Steelers trade for Georgia’s Broderick Jones in NFL draft


For the first time since 1996, the Pittsburgh Steelers used their first-round pick in the NFL draft to select an offensive tackle.

The Steelers traded three spots for 14th, picking Georgia’s Broderick Jones. He is the first tackle selected in the opening round since the Steelers’ Jamain Stephens.

With valuable cornerbacks Christian Gonzalez and Joey Porter Jr. still on the board, the Steelers traded to acquire a tackle to protect the blind side of sophomore quarterback Kenny Pickett.

The New York Jets, who held the No. 15 after trading Aaron Rodgers, were reportedly interested in acquiring Jones. However, the Steelers struck the blow to them.

“I wasn’t expecting anything,” Jones said on a conference call. “I’ve been waiting for my name to be called. The Steelers did what they could to get me. I’m happy with what happened.”

The Steelers can only hope this first-round tackle works better than it did in 1996, when they picked #29 Stephens. He was washed out after two years and 11 starts with the Steelers.

“Broderick was a player that we identified as a great addition to our team,” said general manager Omar Khan. “Once we saw how the design was going, we started making phone calls to trade it in and get it. We’re really excited. I think he’s going to be a great Steeler for a long time.”

The Steelers gave New England the original No. 17 pick and the No. 120 overall pick, a fourth-round pick, to earn the 6-foot-5, 311-pound sophomore redshirt. As it stands, the Steelers have no picks in the fourth, fifth, or sixth round.

“We weren’t willing to pawn anything more than a Day Three pick,” said coach Mike Tomlin.

As a rookie, Jones is expected to compete with two-year-old starter Dan Moore Jr. in left tackle. He has limited experience of tackling properly in games but said he was rotating between positions every day in training in Georgia.

At Georgia, Jones started 19 games – and just one full season – for the two-time national champions. He played in two games as a freshman reserve and then started at left tackles in the Bulldogs’ last four games in 2021.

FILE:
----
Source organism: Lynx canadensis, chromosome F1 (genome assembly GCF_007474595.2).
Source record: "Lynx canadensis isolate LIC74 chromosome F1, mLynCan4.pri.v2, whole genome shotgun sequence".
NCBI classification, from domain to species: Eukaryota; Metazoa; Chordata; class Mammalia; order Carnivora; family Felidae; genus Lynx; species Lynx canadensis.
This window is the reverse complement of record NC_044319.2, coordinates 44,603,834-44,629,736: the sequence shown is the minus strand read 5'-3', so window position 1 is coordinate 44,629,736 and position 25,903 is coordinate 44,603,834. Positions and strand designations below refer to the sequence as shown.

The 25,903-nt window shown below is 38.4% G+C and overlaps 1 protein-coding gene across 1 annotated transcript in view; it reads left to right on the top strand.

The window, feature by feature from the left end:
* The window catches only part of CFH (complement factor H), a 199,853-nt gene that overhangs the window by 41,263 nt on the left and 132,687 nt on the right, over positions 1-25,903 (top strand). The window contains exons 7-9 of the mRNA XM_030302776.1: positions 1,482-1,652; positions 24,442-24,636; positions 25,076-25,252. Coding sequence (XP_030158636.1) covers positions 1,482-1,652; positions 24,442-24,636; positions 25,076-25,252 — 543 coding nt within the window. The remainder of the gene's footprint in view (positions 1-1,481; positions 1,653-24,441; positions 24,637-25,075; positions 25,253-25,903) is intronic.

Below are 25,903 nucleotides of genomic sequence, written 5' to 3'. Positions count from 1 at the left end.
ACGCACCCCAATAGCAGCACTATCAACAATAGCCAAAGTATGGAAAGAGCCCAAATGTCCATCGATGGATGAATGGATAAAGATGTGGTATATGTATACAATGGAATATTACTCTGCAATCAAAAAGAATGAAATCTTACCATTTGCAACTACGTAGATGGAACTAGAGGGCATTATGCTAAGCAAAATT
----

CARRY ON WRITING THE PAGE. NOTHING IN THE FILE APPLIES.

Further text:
He became an elite prospect in 2022 when he started all 15 games in left tackle.

“He’s got a lot of time on his head,” Tomlin said. “I also say that he is a really good player at the moment.”

Jones’ draft profile on compares him to the New York Giants’ Andrew Thomas, who is #4 overall in the 2020 draft and has 44 career starts.

On April 15, he made an official top 30 draft visit to the Steelers.

“I felt right at home,” Jones said. “It felt like I was at UGA. It felt like the energy was there. Everything that was talked about was needed. … At the end of the day, I was in love with the Steelers when I left, and I became one.”

Most draft analysts expected the Steelers to address offensive tackle, defensive end, or cornerback with their first pick. It was about which players — and from what positions — would be available when it was the Steelers’ turn to use the No. 17 pick overall.

After the quarterbacks hit with three of the first four picks, the first cornerback was picked when the Seattle Seahawks took Illinois’ Devon Witherspoon. The Arizona Cardinals made a trade – their second of the round – with the Detroit Lions and snagged the Ohio State tackle on Paris Johnson Jr.

First defensive end went to No. 7 to the Las Vegas Raiders, Texas Tech’s Tyree Wilson. The run of potential Steelers targets was cut short when Atlanta brought back Bijan Robinson from Texas. Philadelphia moved up a spot in a trade with Chicago and picked up the most controversial prospect, Georgia defensive tackle Jalen Carter.

The second tackle off the board was Tennessee’s Darnell Wright, who went to the Bears in 10th place. Next up was Northwestern guard/tackle Peter Skoronski, who went to Tennessee.

That left Jones as the top tackle prospect. Also available at cornerback were Oregon’s Christian Gonzalez and Penn State’s Porter.

Edge rusher Lukas Van Ness from Iowa went to Green Bay in 13th place. At this point, the Steelers pulled the trigger and jumped ahead of the New York Jets to get Jones.

“You make a call and you get a sense of what people want,” Khan said. “Some people are no, some maybe. They stay close to the phone and stay in touch with clubs that may be interested.”

Joe Rutter is a contributor to the Tribune Review. You can contact Joe via email at or via Twitter .

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